John Wilke, at 54, reporter for Wall St. Journal, Globe
John Wilke was an investigative reporter for much of his career, most recently at the Wall Street Journal. That made him one of a special breed, who produce some special stories for their papers and about one another.
After he died Friday at 54, his friends and former colleagues in Boston got together at The Bell in Hand, a pub near Faneuil Hall, to share a few pints and more than a few Wilke stories.
"John would've liked it that way," said Mark Maremont, senior editor of the Wall Street Journal's Boston bureau, adding with an inflection of sadness in his voice that most of the stories were "hilarious."
Wilke's work won him a measure of renown, including the prestigious Everett McKinley Dirksen Award from the National Press Foundation in 2007 for his work covering Congress, and great respect from colleagues and competitors who knew him as an inexorable reporter and tough competitor.
But he was also remembered for his gift for friendship, and bringing people together.
One time, in New York, he found a hole-in-the-wall rooftop bar that he liked. So he got many friends to show up there one night. In Boston, he would frequently gather crowds at Jacob Wirth's. In Washington, the devout Red Sox fan was known to buy tickets and get on a plane, calling up old colleagues after landing in Boston.
"He was like a pied piper. All these people would just come out of the woodwork," said Maremont. "He wasn't like a party animal but just liked to have people around him."
Mr. Wilke died at home in Bethesda, Md. He had been working out of the Washington bureau of the Journal until he was diagnosed with an aggressive form of pancreatic cancer on Oct. 17, his wife said.
Born in Illinois and raised in White Plains, N.Y., he graduated from New College in Sarasota, Fla., in 1981 with a bachelor's degree in psychology and biology. He received his master's degree in journalism from Columbia University in 1983.
Mr. Wilke started writing for BusinessWeek in 1984. In 1986, he joined The Boston Globe, where he a top-flight technology and business reporter. He left the Globe in 1989 to cover the same beat for the Journal. He went to the paper's Washington bureau in 1995.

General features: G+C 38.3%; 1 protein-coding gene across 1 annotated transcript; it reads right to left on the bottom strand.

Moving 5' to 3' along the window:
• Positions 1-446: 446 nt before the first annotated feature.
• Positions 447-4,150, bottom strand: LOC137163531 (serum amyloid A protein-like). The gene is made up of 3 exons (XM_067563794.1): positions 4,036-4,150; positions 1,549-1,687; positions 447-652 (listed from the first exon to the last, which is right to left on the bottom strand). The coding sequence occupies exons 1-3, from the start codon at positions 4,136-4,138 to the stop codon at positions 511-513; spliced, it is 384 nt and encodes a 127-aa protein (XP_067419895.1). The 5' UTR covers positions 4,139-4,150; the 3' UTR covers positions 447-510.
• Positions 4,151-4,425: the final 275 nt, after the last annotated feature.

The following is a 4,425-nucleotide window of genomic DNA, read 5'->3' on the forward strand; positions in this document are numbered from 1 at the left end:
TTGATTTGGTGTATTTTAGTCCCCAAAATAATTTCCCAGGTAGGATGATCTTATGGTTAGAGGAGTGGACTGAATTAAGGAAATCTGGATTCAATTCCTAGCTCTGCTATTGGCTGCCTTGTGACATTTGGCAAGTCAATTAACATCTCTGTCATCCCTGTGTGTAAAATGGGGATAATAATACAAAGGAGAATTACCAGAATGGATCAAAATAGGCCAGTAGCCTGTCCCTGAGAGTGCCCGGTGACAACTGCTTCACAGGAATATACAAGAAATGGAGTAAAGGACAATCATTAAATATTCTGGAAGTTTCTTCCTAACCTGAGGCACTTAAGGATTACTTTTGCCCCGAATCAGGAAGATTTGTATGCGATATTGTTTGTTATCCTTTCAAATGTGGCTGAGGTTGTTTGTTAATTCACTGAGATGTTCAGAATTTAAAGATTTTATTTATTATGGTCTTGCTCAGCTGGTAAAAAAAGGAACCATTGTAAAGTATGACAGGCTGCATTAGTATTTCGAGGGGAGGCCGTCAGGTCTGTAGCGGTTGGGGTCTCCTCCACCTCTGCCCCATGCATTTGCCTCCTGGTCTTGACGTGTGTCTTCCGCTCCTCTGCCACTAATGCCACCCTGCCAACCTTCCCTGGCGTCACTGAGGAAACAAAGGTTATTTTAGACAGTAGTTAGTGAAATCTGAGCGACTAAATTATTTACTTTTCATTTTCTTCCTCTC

"He was a little intimidating. He was a big dog at the Wall Street Journal who lived for investigative reporting of the sort we don't see much of anymore," said New York Times columnist Joe Nocera. "You couldn't help but like him."
"John was Mr. Scoop and he owned that [technology] beat," said Steve Bailey, a features editor for Bloomberg in London who recruited Mr. Wilke when he was the Globe's business editor. After Mr. Wilke left, the Globe got a major scoop, landing an exclusive interview with the chief executive of Digital Equipment Corp. of Maynard.
That night, at a Dorchester bar known for its reporter-regulars, Bailey set out to rub it in on his former reporter, taunting him about it, nearly causing a barroom brawl.
"John didn't take to getting beaten very easily, and he didn't get beat very often," Bailey said. "He really knew how to get a scoop. He broke a lot of news. That's what they pay you to do, and he did it very well."
"John was a wonderfully versatile reporter who was also inquisitive and hard-nosed," said Larry Ingrassia, the business editor of The New York Times.
Family members recalled another side of Mr. Wilke: a loving father, brother, and husband who always made time for his family.
"He was equally dedicated to his family, which was not an easy thing to pull off when you have that kind of work to do," said his wife, Nancy (Nadler). "He really loved his family and organizing things with the family and doing things with the kids."
She said her husband applied his love of outings to his family, specializing in cookouts and food on the grill during trips to visit the family in New England.
In addition to his wife, Mr. Wilke leaves a daughter, Robin, ; a son, Jackson; four brothers, Bill of Watertown, Christopher of Long Beach, Calif., Mark of Arlington, and David of New York City; and, his mother, Peg, of Claremont, Calif.
Robin, a freshman at the University of Vermont, said she hopes her father's life and work stands "as a prime example of the fact that serious, well-done, important, and relevant journalism is not dead yet."
Services have not yet been arranged.
John M. Guilfoil can be reached at email@example.com